Opening Our Minds
Open School exposed us to so many new ideas and taught me to look at things from a variety of points of view. It really opened our minds to accept people and perspectives that were different from our own.
Three highlights for me:
First, we had so many current event speakers in the early years. Two notables that I remember were:
- Clyde Bellecourt (and I believe Russell Means too), of the American Indian Movement (AIM), who were in the midst of an occupation of Wounded Knee, South Dakota. They taught us a whole new way of looking at the world through their culture.
- Jack Baker, who was the current U of M Student Body President and first man to legally marry another man in Minnesota. Yes in 1972. He was so open about his life and was so capable and respected at the U.
Second, one of the biggest impacts for me was a class Joe Nathan taught called, “Problems of St. Paul.” We took on a number of issues including urban renewal in the Midway area, and clearing of buildings at Selby and Dale, and one issue that captured most of us – Pig’s Eye coal landing vs. a Great Blue Heron nesting area.
We began this course with students on clearly divided sides. I was so for the herons going in, there was no question. After interviewing key people, visiting the site twice, learning more and more and studying all sides of the story, we had to vote as if we were on the City Council. With everything we learned about the issue, I recall that every single one of us could not decide; all the sides seemed so perfectly even.
I was fascinated. That process taught me so much about looking at the world with a bunch of initial assumptions – and then seeing that when you learn more, they may change and so goes your perspective. Would the nesting areas be harmed? Not necessarily. Could the barges land elsewhere? Possibly. Were there other compromises? Certainly.
Fast forward: likely because of this class, I became an urban planner in the Twin Cities (33 years now). And darn it, every issue is like this. The problems are complex and varied and ever changing. So many sides to consider, so many competing values. I must say that because of Open School, I am always inspired to ask more questions and look for new possibilities, and I learned to somehow create a solution or at least come to a conclusion, however imperfect.
I am so grateful, and so lucky that what fascinated me at age 15 at Open School that still sometimes confounds me and certainly challenges me in my profession all these years later.
Third, the school created new graduation requirements in 1975 (also noted by Shelly Siegel). As students we were able to be a part of developing them with Joe Nathan and others at the school.
They were “competency” based. We had to demonstrate our competency in several areas including:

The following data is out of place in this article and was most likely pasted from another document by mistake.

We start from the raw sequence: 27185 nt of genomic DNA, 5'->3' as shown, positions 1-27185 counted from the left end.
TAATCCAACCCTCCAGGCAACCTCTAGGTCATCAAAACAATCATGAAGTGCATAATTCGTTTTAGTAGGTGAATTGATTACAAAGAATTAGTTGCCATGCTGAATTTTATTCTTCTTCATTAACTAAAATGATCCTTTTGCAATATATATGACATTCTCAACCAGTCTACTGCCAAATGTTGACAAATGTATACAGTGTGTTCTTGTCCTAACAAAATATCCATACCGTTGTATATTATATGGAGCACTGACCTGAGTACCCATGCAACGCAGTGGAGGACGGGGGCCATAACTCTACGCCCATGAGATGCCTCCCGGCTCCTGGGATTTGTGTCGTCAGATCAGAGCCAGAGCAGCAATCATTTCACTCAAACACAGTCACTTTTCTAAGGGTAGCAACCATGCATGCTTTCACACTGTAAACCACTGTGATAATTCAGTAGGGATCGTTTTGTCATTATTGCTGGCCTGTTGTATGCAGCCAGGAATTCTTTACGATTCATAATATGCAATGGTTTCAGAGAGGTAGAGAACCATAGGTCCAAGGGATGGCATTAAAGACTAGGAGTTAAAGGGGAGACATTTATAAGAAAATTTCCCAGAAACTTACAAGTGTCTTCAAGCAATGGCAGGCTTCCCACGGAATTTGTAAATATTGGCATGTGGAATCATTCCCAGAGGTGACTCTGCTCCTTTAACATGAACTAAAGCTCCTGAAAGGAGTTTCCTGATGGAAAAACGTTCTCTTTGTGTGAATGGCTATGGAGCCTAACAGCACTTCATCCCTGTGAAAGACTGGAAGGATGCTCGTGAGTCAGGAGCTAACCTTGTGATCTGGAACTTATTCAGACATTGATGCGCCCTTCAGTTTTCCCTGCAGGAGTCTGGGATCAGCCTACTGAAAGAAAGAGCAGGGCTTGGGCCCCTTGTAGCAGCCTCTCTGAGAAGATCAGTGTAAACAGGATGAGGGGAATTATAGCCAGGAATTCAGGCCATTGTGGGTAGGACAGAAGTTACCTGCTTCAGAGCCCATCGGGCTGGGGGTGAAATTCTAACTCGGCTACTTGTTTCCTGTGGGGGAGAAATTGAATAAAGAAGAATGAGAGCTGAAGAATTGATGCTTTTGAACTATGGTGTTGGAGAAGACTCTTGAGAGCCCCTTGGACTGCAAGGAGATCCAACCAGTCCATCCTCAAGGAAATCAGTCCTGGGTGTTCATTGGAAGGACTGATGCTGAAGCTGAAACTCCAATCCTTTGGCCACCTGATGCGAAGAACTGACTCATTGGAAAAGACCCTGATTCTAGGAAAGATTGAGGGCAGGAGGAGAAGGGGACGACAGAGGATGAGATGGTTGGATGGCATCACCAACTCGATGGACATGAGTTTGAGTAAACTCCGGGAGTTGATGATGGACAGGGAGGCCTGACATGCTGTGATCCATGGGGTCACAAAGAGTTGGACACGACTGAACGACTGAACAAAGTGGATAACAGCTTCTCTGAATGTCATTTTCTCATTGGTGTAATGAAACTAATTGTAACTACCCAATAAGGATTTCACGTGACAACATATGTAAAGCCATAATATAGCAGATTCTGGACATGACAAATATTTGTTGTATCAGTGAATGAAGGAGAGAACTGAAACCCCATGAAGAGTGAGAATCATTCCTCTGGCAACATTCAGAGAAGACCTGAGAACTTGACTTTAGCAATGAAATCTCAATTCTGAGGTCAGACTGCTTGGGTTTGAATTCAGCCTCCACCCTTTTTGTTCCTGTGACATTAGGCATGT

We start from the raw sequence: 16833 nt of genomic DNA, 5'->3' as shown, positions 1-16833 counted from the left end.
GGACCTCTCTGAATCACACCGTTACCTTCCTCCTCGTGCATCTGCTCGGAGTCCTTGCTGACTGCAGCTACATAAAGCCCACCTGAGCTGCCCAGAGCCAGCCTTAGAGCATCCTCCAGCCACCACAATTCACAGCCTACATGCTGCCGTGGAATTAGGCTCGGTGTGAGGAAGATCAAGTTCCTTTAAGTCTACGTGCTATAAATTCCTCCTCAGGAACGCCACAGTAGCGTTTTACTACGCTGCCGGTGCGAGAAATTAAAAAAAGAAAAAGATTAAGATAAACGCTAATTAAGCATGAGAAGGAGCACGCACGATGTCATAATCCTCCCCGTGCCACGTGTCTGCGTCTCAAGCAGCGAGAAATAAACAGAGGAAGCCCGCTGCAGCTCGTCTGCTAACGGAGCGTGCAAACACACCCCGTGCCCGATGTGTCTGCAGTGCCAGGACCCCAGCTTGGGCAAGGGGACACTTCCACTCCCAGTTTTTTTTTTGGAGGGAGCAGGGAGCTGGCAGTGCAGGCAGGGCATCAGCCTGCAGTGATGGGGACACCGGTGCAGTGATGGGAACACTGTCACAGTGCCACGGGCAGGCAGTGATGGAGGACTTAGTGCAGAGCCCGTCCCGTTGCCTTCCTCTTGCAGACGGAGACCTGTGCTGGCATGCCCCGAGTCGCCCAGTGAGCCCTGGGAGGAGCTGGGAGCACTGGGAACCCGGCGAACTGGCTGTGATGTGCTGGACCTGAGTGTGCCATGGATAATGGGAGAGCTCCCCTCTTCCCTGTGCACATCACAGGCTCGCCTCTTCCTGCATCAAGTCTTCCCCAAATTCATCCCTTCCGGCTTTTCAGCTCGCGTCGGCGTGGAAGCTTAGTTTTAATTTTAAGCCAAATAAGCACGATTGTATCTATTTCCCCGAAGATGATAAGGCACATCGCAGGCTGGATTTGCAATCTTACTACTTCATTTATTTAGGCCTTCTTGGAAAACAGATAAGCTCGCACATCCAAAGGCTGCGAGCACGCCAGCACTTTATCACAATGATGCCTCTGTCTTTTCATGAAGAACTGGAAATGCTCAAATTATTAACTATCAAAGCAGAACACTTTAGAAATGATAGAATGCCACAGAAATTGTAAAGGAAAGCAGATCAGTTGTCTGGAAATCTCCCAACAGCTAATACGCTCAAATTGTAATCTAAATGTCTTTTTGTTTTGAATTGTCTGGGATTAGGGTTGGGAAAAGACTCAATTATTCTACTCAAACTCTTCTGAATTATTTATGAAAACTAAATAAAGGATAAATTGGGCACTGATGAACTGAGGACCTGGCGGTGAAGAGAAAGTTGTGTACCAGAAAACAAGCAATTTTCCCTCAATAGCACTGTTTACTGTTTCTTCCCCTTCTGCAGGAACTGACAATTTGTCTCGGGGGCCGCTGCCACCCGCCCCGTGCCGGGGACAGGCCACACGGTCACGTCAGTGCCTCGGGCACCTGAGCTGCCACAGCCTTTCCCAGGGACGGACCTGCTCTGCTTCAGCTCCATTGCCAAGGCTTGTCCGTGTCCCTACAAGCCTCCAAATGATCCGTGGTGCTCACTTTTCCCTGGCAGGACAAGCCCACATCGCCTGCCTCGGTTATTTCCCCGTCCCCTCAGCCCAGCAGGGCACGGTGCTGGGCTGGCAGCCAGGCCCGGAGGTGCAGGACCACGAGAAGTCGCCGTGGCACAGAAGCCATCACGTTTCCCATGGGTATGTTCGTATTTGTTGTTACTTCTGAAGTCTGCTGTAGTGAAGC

- Career Education: job seeking skills and post high school plans.
- Community Involvement and Current Issues: actively participating in and learning from the community and demonstrating the ability to grapple with the complexities of current issues and events.
- Consumer Awareness: comparison shopping, personal finance or consumer protection; and take the basic math competency test with a minimum score of 70%, or another nationally normed math achievement test and score in the 50th
- Cultural Awareness: understand the difference in attitude, actions and experiences of one’s own culture and at least two others, one of which must be Spanish speaking American, Native American or Black American.
- Information Finding; ability to identify, use, and evaluate a variety of resources to gain information.
- Personal and Interpersonal Skills: understanding of maintaining a healthy body, through good habits, physical fitness and recreational skills; interpersonal skills such as group process and decision making; the ability to write coherently, comprehend written information and communicate via other media.
While we had a ton of freedom on showing our competencies, and we also had to have an adult concur and sign off on each one. The adults certainly held us accountable! I think these requirements were and are brilliant. They were way ahead of their time. I thought they would become the norm for all high schools in Minnesota within a few years of Open School creating them. I still think every high school in Minnesota should adopt them – and believe employers would love to have employees showing up with such competencies.
I enjoyed every minute of my time at Open School. I made lifelong friends and learned more in those few years than in any other time of my life. I feel so lucky to have been a part of it at that moment in time.